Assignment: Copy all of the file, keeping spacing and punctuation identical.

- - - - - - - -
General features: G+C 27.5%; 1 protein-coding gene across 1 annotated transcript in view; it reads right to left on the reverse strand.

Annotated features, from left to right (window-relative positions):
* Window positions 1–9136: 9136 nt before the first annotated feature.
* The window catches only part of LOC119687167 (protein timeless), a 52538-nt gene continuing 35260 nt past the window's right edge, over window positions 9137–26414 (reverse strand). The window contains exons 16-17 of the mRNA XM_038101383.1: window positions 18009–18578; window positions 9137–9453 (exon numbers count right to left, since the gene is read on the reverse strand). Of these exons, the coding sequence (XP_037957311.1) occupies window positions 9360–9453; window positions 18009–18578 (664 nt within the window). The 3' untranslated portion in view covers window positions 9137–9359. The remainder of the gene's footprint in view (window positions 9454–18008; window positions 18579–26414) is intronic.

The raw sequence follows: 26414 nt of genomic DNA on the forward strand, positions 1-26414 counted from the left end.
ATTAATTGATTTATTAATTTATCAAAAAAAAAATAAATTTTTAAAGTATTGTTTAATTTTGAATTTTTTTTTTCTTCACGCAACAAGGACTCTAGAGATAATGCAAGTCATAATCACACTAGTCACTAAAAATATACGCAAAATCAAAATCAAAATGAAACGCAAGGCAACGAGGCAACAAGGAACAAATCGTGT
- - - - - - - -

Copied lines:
General features: G+C 27.5%; 1 protein-coding gene across 1 annotated transcript in view; it reads right to left on the reverse strand.

Annotated features, from left to right (window-relative positions):
* Window positions 1–9136: 9136 nt before the first annotated feature.
* The window catches only part of LOC119687167 (protein timeless), a 52538-nt gene continuing 35260 nt past the window's right edge, over window positions 9137–26414 (reverse strand). The window contains exons 16-17 of the mRNA XM_038101383.1: window positions 18009–18578; window positions 9137–9453 (exon numbers count right to left, since the gene is read on the reverse strand). Of these exons, the coding sequence (XP_037957311.1) occupies window positions 9360–9453; window positions 18009–18578 (664 nt within the window). The 3' untranslated portion in view covers window positions 9137–9359. The remainder of the gene's footprint in view (window positions 9454–18008; window positions 18579–26414) is intronic.

The raw sequence follows: 26414 nt of genomic DNA on the forward strand, positions 1-26414 counted from the left end.
ATTAATTGATTTATTAATTTATCAAAAAAAAAATAAATTTTTAAAGTATTGTTTAATTTTGAATTTTTTTTTTCTTCACGCAACAAGGACTCTAGAGATAATGCAAGTCATAATCACACTAGTCACTAAAAATATACGCAAAATCAAAATCAAAATGAAACGCAAGGCAACGAGGCAACAAGGAACAAATCGTGT